UCR

UC Riverside Academic Senate



Chancellor’s Award for Excellence in Undergraduate Research


The Chancellor’s Award for Excellence in Undergraduate Research is given annually to two graduating seniors who have conducted outstanding research or creative work and to two faculty members with a distinguished record of fostering undergraduate research or creative activity.

2011 – 12 Chancellor’s Award for Excellence in Undergraduate Research Recipients

David Kisailus

David Kisailus

David Kisailus
Professor
Chemical and Environmental Engineering

In his five short years at U.C. Riverside, Professor Kisailus has mentored an astonishing fifty-six students in a broad range of research areas, almost two thirds of them from groups underrepresented in the sciences or economically disadvantaged. Eight of his mentees have been coauthors on ten different publications; twenty-six have presented at regional or national conferences; eleven have won grants from UCR for their research proposals; and twenty-one have gone on to graduate or professional study. His student nominees praise him for ensuring that they participate as full members of his research team, as one says, with “a level of independence rarely seen in other laboratories,” though he also takes time to discuss their work with them separately from his graduate students and collaborators from corporations or other universities. They also note that he helps them develop their public speaking skills, “as important as the technical content learned,” and are especially excited about their involvement in his outreach work at the Riverside Metropolitan Museum and in local middle-schools, where they are able to mentor students themselves. One student nominator says that work has caught the attention of the San Diego Zoo, which is considering implementing a similar program with school children.




Dimitrios Morikis

Dimitrios Morikis

Dimitrios Morikis
Professor
Bioengineering

During his years at UCR, Professor Morikis has always made the development of undergraduate researchers a priority, despite the fact that “mentoring is a lot of work,” as one former undergraduate said in her nominating letter, because he takes the time to meet with students individually and not just with their research groups. He has mentored two dozen undergraduate researchers and three senior design project students from a range of majors, including one from CHASS and some from other universities, about two thirds of them from underrepresented groups or economically disadvantaged backgrounds, many of whom have gone on to graduate study, some with prestigious NSF fellowships. “No one has ever treated the undergraduates like they were doing the ‘dirty’ work so they could earn a place at the table,” one of his student nominators notes. Not only do the undergraduates make important contributions to his lab, they also present their findings publically with remarkable frequency thanks to Professor Morikis’s hands-on mentoring: thirty-seven have published abstracts or papers in peer-reviewed journals, including the UCR Undergraduate Research Journal Professor Morikis co-founded in 2007, and twenty-three have presented at regional and national conferences. A third of them have been first authors, and one even had his paper in a prominent journal featured on the cover.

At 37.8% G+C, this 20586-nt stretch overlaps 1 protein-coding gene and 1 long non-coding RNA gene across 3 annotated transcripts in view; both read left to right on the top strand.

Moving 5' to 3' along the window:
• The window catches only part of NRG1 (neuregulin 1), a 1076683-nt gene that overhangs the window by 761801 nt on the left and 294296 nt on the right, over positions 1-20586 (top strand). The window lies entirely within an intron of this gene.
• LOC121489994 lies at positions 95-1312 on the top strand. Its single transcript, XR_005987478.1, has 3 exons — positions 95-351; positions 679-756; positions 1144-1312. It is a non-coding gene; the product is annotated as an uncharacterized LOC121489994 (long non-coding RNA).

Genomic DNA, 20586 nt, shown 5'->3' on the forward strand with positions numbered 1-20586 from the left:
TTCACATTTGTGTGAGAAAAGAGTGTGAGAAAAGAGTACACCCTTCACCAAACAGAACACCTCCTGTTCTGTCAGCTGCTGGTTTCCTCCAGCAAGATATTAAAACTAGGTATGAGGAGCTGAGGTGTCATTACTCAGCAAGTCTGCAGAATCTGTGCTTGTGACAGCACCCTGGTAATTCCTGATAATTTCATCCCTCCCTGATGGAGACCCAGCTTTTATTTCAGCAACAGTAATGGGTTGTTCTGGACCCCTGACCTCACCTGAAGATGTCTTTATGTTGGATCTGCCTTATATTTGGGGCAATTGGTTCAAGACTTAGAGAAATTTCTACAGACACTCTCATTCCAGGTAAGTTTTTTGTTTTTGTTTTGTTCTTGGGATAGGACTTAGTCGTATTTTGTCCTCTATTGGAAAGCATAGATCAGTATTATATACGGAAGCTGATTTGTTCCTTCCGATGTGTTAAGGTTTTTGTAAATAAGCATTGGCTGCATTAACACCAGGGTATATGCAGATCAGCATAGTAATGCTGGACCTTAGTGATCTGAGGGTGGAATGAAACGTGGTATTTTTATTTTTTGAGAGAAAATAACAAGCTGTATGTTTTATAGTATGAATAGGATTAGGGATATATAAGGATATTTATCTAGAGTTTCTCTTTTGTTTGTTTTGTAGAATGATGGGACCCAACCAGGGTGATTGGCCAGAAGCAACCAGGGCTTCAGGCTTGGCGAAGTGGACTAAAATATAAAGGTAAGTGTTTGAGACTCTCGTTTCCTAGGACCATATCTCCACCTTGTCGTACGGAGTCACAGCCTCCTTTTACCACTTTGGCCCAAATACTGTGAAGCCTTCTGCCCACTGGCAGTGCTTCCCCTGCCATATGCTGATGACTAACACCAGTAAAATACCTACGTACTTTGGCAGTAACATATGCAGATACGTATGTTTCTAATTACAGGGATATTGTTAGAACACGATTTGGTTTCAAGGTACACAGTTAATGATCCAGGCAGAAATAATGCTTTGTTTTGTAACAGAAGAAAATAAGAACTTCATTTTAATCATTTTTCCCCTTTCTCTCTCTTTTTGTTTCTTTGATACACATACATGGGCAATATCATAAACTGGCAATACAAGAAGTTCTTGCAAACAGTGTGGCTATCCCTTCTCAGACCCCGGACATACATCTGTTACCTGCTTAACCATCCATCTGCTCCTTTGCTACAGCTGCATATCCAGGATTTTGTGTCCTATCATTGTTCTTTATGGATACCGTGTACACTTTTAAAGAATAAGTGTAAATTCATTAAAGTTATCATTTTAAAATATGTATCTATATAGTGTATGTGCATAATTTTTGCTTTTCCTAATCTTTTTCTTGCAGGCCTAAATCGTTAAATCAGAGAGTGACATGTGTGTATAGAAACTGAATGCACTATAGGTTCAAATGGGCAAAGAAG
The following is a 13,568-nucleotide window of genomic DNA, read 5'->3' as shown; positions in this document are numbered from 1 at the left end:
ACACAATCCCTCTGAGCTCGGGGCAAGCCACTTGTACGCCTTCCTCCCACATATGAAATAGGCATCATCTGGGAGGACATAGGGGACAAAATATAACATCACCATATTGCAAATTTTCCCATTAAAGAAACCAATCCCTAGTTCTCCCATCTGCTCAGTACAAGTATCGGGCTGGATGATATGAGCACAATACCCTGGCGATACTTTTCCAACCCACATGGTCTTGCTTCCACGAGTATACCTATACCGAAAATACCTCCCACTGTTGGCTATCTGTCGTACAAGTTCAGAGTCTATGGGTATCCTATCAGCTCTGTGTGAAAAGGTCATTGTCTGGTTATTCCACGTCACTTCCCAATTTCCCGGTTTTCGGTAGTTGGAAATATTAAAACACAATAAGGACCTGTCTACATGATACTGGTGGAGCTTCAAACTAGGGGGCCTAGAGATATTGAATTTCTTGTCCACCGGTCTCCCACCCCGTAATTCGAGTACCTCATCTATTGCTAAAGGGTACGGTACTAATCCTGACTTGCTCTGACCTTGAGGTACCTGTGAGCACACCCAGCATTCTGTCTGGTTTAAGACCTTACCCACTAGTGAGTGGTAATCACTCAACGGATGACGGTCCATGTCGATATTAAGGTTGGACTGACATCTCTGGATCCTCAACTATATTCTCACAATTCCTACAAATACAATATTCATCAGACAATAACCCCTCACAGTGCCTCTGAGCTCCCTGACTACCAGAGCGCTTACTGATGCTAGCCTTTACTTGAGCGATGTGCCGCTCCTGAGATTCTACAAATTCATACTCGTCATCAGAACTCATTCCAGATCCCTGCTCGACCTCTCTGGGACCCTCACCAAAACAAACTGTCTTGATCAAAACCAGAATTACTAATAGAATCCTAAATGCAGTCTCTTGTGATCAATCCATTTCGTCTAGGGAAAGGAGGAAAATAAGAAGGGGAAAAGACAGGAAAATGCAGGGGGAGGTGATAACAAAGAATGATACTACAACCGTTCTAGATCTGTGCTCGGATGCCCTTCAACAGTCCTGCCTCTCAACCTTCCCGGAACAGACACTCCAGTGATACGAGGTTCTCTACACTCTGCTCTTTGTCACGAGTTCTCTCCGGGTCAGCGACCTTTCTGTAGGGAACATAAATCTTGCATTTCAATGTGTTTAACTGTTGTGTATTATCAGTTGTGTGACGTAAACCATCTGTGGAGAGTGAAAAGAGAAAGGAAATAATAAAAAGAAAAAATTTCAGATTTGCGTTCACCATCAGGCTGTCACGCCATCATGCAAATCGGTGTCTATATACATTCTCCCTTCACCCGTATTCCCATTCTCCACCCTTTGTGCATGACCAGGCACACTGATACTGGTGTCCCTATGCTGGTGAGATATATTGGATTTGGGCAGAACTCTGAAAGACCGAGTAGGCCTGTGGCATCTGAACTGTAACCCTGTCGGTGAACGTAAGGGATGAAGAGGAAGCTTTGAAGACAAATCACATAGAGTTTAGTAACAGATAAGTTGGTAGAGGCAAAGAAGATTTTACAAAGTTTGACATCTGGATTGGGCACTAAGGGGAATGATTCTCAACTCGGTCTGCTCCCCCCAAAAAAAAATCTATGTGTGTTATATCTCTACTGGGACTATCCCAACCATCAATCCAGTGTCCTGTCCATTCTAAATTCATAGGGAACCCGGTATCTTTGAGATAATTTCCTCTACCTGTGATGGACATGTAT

Barbara Davis

Cell Biology

Though she has two young children, Barbara Davis, a Cell Biology major, has made key contributions to cutting-edge research on nicotine at the Stem Cell Center while maintaining a near perfect GPA. Since winter 2011, she not only mastered the difficulties of culturing stem cells, she also developed a protocol for quantifying nicotine on a lab instrument that had not been used in some years, which she repaired and became the lab expert on, deploying it with a team of two other undergraduates she led, a job not usually entrusted to an undergraduate. Her findings have been reported in three papers, two for which she is second author, having provided two figures for each, and a third that is still being drafted and for which she is first author. She also has participated in UCR’s Undergraduate Research Symposium. “She is mature, she is smart, she is a leader, she is a real scientist,” one of her nominating faculty writes, describing her as one of the top two students she has had in 35 years.


Michelle Lin

Creative Writing

Despite the fact that English is not Michelle Lin’s native tongue, she has more than mastered it, as her high GPA, two prizes from the Creative Writing Department, and poetry publications in Every Day Poets, Rufous City Review, and numerous other small literary magazines testify. Her nominators describe her as a “lyric poet with a social conscience” who takes emotional risks in her work yet consistently produces lucid, accomplished, and compelling poems. “She is exceptional as a poet and a scholar, as a person and as an intellect. She is the real thing,” writes one of them. She has served as poetry editor and editor in chief of Mosaic, UCR’s literary journal, and as a Gluck Fellow has organized and hosted open mic events in the city, as well as fiction and poetry workshops. She also has taught poetry and art to low income eight and nine year olds in a summer LEAPS program in Alameda, which was so successful that a local news network reported on it, and is currently at work with theater artists on a multimedia event that similarly reflects her commitment to social justice.


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